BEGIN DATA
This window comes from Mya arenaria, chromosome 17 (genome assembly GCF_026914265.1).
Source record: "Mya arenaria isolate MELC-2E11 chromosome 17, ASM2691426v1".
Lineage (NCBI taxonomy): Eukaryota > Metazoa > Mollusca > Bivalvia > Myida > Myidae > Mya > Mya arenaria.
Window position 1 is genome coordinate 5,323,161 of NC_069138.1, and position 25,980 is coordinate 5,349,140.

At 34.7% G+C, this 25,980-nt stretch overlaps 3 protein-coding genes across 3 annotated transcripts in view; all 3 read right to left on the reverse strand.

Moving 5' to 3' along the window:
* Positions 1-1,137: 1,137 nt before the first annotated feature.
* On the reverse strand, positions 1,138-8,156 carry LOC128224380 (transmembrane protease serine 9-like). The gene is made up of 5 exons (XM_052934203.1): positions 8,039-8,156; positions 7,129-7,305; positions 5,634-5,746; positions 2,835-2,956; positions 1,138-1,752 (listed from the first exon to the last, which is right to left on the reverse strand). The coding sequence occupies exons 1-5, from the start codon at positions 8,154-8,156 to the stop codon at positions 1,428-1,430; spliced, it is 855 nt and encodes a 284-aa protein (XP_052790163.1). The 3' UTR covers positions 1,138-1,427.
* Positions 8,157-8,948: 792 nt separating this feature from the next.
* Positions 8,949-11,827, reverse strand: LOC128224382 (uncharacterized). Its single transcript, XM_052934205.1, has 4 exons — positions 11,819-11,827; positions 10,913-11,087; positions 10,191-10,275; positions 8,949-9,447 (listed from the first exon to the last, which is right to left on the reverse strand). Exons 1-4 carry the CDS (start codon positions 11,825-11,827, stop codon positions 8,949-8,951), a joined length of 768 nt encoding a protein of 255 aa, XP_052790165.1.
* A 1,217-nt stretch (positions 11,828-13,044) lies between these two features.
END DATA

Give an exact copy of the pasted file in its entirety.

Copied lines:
This window comes from Mya arenaria, chromosome 17 (genome assembly GCF_026914265.1).
Source record: "Mya arenaria isolate MELC-2E11 chromosome 17, ASM2691426v1".
Lineage (NCBI taxonomy): Eukaryota > Metazoa > Mollusca > Bivalvia > Myida > Myidae > Mya > Mya arenaria.
Window position 1 is genome coordinate 5,323,161 of NC_069138.1, and position 25,980 is coordinate 5,349,140.

At 34.7% G+C, this 25,980-nt stretch overlaps 3 protein-coding genes across 3 annotated transcripts in view; all 3 read right to left on the reverse strand.

Moving 5' to 3' along the window:
* Positions 1-1,137: 1,137 nt before the first annotated feature.
* On the reverse strand, positions 1,138-8,156 carry LOC128224380 (transmembrane protease serine 9-like). The gene is made up of 5 exons (XM_052934203.1): positions 8,039-8,156; positions 7,129-7,305; positions 5,634-5,746; positions 2,835-2,956; positions 1,138-1,752 (listed from the first exon to the last, which is right to left on the reverse strand). The coding sequence occupies exons 1-5, from the start codon at positions 8,154-8,156 to the stop codon at positions 1,428-1,430; spliced, it is 855 nt and encodes a 284-aa protein (XP_052790163.1). The 3' UTR covers positions 1,138-1,427.
* Positions 8,157-8,948: 792 nt separating this feature from the next.
* Positions 8,949-11,827, reverse strand: LOC128224382 (uncharacterized). Its single transcript, XM_052934205.1, has 4 exons — positions 11,819-11,827; positions 10,913-11,087; positions 10,191-10,275; positions 8,949-9,447 (listed from the first exon to the last, which is right to left on the reverse strand). Exons 1-4 carry the CDS (start codon positions 11,825-11,827, stop codon positions 8,949-8,951), a joined length of 768 nt encoding a protein of 255 aa, XP_052790165.1.
* A 1,217-nt stretch (positions 11,828-13,044) lies between these two features.